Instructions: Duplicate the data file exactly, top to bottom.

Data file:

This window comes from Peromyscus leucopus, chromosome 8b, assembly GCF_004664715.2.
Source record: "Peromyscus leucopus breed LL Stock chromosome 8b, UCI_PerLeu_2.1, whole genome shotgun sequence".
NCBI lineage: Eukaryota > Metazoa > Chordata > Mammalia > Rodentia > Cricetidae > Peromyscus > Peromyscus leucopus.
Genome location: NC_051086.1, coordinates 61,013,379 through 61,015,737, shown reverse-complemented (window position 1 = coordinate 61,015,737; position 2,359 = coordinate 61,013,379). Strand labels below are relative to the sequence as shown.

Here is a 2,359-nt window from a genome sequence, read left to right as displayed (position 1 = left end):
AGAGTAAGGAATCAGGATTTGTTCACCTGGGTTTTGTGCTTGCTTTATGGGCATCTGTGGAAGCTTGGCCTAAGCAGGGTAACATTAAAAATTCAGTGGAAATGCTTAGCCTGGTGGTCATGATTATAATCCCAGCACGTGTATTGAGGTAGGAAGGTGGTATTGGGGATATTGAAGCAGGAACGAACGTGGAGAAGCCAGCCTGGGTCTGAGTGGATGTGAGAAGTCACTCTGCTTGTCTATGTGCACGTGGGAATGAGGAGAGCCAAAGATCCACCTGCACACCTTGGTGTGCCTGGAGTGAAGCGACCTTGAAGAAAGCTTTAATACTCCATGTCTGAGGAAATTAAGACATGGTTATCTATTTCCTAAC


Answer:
This window comes from Peromyscus leucopus, chromosome 8b, assembly GCF_004664715.2.
Source record: "Peromyscus leucopus breed LL Stock chromosome 8b, UCI_PerLeu_2.1, whole genome shotgun sequence".
NCBI lineage: Eukaryota > Metazoa > Chordata > Mammalia > Rodentia > Cricetidae > Peromyscus > Peromyscus leucopus.
Genome location: NC_051086.1, coordinates 61,013,379 through 61,015,737, shown reverse-complemented (window position 1 = coordinate 61,015,737; position 2,359 = coordinate 61,013,379). Strand labels below are relative to the sequence as shown.

Here is a 2,359-nt window from a genome sequence, read left to right as displayed (position 1 = left end):
AGAGTAAGGAATCAGGATTTGTTCACCTGGGTTTTGTGCTTGCTTTATGGGCATCTGTGGAAGCTTGGCCTAAGCAGGGTAACATTAAAAATTCAGTGGAAATGCTTAGCCTGGTGGTCATGATTATAATCCCAGCACGTGTATTGAGGTAGGAAGGTGGTATTGGGGATATTGAAGCAGGAACGAACGTGGAGAAGCCAGCCTGGGTCTGAGTGGATGTGAGAAGTCACTCTGCTTGTCTATGTGCACGTGGGAATGAGGAGAGCCAAAGATCCACCTGCACACCTTGGTGTGCCTGGAGTGAAGCGACCTTGAAGAAAGCTTTAATACTCCATGTCTGAGGAAATTAAGACATGGTTATCTATTTCCTAAC